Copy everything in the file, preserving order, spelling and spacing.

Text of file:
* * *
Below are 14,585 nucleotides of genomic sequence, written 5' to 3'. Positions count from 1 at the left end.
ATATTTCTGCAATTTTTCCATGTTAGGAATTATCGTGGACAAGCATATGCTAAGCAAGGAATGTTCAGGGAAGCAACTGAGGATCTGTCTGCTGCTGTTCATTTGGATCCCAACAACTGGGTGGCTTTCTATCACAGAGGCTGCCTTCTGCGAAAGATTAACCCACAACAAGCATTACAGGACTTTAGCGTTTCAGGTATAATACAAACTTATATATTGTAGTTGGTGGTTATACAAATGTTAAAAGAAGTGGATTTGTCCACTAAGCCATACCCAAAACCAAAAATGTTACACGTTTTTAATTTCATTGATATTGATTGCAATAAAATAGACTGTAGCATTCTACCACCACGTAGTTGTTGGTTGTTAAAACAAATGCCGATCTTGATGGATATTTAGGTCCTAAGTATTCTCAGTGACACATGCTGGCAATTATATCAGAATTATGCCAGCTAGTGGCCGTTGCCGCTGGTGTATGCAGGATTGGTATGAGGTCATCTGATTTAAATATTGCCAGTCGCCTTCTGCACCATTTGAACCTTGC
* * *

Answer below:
Below are 14,585 nucleotides of genomic sequence, written 5' to 3'. Positions count from 1 at the left end.
ATATTTCTGCAATTTTTCCATGTTAGGAATTATCGTGGACAAGCATATGCTAAGCAAGGAATGTTCAGGGAAGCAACTGAGGATCTGTCTGCTGCTGTTCATTTGGATCCCAACAACTGGGTGGCTTTCTATCACAGAGGCTGCCTTCTGCGAAAGATTAACCCACAACAAGCATTACAGGACTTTAGCGTTTCAGGTATAATACAAACTTATATATTGTAGTTGGTGGTTATACAAATGTTAAAAGAAGTGGATTTGTCCACTAAGCCATACCCAAAACCAAAAATGTTACACGTTTTTAATTTCATTGATATTGATTGCAATAAAATAGACTGTAGCATTCTACCACCACGTAGTTGTTGGTTGTTAAAACAAATGCCGATCTTGATGGATATTTAGGTCCTAAGTATTCTCAGTGACACATGCTGGCAATTATATCAGAATTATGCCAGCTAGTGGCCGTTGCCGCTGGTGTATGCAGGATTGGTATGAGGTCATCTGATTTAAATATTGCCAGTCGCCTTCTGCACCATTTGAACCTTGC